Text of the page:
Until the mid-1880’s it was the home to Potawatomi Indians who relied on its natural riches for their sustenance. “Kankakee” is based upon an old Bodewadmi/ Potawatomi word roughly meaning “My Mother’s breast.” That whole area, including the wetland, river valleys and marshlands was considered “Mother’s Breast” to early Native people who trekked those lands searching for food, shelter and clothing.

(Photo) Mastodon Bones found near Walkerton. -Walkerton Area Historical Society Photo- During the straightening of the river in the early part of this century, bones of ancient animals were discovered, including mastodon, saber-toothed tiger, giant beaver, and a type of large elk, all dug up by the excavating machinery. In all its twisting and turning, the river was nearly 200 miles long, but today, after the dredging and straightening, the length is about 120 miles. It meets the Des Plaines River in Grundy County, Illinois, to form the Illinois River.

Charles Bartlett, in his book "Tales of Kankakee Land," had this to say of the Kankakee: "More than a million acres of swaying reeds, fluttering flags, clumps of wild rice, thick growing lily pads, soft beds of cool green mosses, shimmering ponds and black mire and trembling bogs -- such is Kankakee Land." He wrote that the wonderful marshes with their silence, their vastness, their misty haze and their miry depths, make them the very realm of forgetfulness and oblivion.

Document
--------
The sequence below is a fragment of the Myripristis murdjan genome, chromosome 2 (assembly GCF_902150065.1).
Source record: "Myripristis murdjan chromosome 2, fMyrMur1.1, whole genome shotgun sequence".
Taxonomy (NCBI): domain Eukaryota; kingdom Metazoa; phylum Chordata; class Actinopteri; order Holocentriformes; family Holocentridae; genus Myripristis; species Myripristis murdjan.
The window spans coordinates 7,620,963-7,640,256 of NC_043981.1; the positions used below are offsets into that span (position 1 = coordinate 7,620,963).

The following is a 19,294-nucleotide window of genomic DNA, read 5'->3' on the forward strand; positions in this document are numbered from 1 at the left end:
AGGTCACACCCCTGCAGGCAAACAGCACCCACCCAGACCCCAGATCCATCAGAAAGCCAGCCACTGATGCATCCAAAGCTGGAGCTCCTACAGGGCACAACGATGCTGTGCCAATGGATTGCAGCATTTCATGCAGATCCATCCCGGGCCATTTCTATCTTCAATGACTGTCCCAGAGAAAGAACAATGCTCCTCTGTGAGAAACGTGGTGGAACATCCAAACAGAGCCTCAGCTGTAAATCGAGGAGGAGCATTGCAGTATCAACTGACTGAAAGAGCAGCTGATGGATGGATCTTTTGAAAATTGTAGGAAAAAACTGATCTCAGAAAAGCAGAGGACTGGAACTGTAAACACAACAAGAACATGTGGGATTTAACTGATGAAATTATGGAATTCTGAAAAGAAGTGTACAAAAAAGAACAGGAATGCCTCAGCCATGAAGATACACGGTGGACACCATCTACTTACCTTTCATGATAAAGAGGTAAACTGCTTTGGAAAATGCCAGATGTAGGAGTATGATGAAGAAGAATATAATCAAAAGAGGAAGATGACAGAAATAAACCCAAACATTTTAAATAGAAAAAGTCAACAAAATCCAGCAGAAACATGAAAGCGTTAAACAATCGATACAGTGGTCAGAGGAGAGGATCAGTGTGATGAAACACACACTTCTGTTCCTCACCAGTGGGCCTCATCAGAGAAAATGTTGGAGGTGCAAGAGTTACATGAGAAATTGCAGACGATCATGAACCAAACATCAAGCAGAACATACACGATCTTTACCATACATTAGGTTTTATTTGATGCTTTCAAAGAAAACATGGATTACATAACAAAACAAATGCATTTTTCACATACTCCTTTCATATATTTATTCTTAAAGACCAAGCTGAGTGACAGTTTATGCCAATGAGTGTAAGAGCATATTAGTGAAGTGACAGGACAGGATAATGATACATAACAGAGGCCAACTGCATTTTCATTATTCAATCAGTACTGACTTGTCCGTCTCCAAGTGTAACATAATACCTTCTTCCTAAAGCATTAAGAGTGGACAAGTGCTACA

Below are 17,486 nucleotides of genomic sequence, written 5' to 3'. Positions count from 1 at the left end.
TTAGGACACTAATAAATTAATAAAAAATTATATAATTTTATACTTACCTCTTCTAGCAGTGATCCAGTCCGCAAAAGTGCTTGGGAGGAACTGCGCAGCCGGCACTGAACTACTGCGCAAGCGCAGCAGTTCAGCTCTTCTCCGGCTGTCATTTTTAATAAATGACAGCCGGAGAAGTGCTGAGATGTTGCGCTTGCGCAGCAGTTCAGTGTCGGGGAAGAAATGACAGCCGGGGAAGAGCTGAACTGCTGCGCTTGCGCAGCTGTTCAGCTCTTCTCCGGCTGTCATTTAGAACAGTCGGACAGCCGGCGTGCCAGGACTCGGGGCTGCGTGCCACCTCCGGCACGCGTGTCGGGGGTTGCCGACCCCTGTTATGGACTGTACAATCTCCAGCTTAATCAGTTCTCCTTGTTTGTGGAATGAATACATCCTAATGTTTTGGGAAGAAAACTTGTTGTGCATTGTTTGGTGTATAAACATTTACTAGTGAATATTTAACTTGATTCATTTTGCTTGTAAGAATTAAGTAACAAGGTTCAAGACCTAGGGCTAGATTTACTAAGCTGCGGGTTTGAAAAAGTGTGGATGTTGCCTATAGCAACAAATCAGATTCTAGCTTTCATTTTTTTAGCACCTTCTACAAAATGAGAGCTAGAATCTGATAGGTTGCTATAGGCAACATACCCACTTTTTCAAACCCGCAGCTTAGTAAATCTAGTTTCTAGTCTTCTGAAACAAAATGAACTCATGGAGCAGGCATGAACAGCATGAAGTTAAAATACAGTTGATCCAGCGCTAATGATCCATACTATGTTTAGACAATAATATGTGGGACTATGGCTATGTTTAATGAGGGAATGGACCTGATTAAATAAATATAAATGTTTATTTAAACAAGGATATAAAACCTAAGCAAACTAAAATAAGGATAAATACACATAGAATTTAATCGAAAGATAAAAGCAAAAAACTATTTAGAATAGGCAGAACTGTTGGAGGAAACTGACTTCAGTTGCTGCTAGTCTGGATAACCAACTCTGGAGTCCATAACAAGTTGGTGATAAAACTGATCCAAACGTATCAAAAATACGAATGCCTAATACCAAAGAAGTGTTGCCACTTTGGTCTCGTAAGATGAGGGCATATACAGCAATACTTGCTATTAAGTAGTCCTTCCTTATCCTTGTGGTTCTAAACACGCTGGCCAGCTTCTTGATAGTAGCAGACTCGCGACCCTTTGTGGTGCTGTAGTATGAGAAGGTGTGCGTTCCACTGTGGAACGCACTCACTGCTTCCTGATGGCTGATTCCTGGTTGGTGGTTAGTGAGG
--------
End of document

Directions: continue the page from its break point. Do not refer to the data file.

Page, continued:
Pioneer John Brown wrote in 1884, when he was Auditor of Lake County, "It is a slow sluggish stream with a fall of from one-to-one and one-half feet to the mile in this state. It being very crooked and the land on either side being low and marsh, the water moves very slowly and these low lands, forming what is familiarly known as the Kankakee Marsh, are for a period of time each year covered with from one to three feet of water.

In those early days, about six sections of land in the southeast corner of Lake County were covered with timber, composed mostly of ash and elm, with some sycamore and gum trees, and with oak on the islands. The balance of these wetlands running west to the state line was open marsh, covered with heavy growth of wild grasses, wild rice, and flags. 'Flags' are varieties of plants with long sword-shaped leaves, including plants of the Iris family. Photo Right: The wide Kankakee at English Lake